Korean War armistice agreed upon 67 years ago

Maj. Gen. John McWaters, of the Village of Bonnybrook, is a Korean War veteran who was serving as an enlisted man in the 13th Combat Engineer Company when the Korean War armistice was announced.

It was 67 years ago today that the end came for a war that still hasn’t really ended.

The Korean War began June 25, 1950, and ended just over three years later. There were 36,000 Americans killed in the war and more than 100,000 wounded. Many more Korean and U.N. personnel also were casualties.

And yet, no peace treaty has ever been signed. The armistice that was agreed to on July 27, 1953, is all there’s ever been. South Korea never signed even that. U.S. troops continue to be stationed in Korea, guarding against North Korea trying again to reunite the peninsula.

According to figures from the U.S. Census, about 2,900 Korean War-era veterans live in The Villages.

Maj. Gen. John McWaters, of the Village of Bonnybrook, was an enlisted man serving in the 13th Combat Engineer Company when the armistice was announced.

“There would be no more killing, no more shooting,” he said.

McWaters said the liquor began to flow freely in his unit.

“Everyone was happy,” he said. “Even Alex, our German shepherd dog, was happy.”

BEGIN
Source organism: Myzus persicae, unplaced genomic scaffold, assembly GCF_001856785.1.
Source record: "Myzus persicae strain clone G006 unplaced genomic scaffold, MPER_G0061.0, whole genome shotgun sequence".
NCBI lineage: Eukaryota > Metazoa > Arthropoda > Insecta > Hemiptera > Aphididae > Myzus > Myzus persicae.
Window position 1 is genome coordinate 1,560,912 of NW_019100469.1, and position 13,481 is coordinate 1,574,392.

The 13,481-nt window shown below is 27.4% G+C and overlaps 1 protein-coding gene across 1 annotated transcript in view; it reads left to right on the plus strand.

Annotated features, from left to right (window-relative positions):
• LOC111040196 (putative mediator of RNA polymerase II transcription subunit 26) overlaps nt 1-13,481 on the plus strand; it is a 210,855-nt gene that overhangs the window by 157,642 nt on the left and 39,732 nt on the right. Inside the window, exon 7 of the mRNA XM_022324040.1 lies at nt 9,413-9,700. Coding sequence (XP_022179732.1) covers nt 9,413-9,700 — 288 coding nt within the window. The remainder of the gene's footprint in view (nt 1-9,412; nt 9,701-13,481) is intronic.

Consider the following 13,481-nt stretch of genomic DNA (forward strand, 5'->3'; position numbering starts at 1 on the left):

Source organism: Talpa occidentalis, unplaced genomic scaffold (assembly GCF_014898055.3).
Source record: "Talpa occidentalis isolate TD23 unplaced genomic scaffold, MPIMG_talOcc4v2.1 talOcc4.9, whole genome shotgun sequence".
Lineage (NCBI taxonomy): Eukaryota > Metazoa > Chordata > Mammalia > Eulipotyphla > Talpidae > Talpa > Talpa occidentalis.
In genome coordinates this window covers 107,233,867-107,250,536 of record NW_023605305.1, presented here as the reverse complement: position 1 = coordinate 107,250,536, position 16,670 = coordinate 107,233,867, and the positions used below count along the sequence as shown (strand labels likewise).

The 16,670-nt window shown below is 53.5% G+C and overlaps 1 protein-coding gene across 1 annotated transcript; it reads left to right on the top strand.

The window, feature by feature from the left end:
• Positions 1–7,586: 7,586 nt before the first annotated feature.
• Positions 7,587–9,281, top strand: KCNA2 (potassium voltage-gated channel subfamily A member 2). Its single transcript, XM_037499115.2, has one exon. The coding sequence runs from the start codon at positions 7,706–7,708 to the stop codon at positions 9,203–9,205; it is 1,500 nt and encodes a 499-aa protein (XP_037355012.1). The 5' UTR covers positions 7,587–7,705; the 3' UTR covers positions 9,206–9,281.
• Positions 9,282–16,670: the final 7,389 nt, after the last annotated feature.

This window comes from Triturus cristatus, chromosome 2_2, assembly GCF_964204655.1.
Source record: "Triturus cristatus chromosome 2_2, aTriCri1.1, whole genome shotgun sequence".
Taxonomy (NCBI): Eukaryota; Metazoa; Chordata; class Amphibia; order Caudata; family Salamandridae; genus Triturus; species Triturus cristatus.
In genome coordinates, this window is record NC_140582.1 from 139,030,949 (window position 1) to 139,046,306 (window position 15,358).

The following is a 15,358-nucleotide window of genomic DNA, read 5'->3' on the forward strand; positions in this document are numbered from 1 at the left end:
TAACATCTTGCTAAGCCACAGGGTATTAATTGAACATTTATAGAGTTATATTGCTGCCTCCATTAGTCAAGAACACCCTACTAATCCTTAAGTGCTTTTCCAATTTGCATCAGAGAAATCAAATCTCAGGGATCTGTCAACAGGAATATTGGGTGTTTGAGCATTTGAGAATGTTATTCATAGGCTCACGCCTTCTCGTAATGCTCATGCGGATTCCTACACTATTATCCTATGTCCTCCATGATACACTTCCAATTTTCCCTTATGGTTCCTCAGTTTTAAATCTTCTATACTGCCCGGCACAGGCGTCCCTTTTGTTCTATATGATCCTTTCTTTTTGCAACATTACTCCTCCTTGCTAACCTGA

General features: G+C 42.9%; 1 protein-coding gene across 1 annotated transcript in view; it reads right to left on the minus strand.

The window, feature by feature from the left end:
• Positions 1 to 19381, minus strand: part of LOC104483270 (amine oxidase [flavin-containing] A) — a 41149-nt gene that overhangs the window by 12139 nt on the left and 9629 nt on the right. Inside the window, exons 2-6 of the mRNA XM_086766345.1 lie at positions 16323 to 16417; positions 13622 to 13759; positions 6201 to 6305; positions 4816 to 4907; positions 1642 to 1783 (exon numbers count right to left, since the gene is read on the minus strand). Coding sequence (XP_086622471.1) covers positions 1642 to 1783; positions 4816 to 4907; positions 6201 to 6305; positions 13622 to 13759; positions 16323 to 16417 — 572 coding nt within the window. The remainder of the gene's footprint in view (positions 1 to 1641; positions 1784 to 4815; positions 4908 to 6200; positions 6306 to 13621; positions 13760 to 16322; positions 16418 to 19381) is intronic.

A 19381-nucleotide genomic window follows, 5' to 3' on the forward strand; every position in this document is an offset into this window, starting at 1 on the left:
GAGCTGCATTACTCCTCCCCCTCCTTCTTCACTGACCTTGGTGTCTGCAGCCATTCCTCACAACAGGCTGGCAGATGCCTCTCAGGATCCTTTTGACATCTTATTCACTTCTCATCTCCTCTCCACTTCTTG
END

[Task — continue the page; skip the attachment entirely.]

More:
According to McWaters, now the commander of the Korean War and Korean Defense Veterans Association in The Villages, there were two sticking points before an armistice could be agreed upon. One was the exchange of prisoners, and the other was which side would get a fertile agricultural area north of the 38th parallel, where the demarcation line between north and south was before the war. South Korea ended up with the agricultural area, which feeds much of that country to this day.

As for the prisoner exchange, McWaters was able to witness part of it. His commander wanted to watch, so McWaters drove them up to the area where the exchange was taking place. McWaters said the trucks carrying North Koreans and Chinese had clothing flying out of the back. Those soldiers had been told not to bring anything from the south back to North Korea.

Each prisoner on both sides was asked if they wanted to return to their home countries. About 22,000 prisoners from the north opted to remain in the south; 21 Americans stayed in North Korea.

“There was no end to it,” McWaters said.

Senior writer Steve Straehley can be reached at 352-753-1119, ext. 5228, or steve.straehley@thevillagesmedia.com.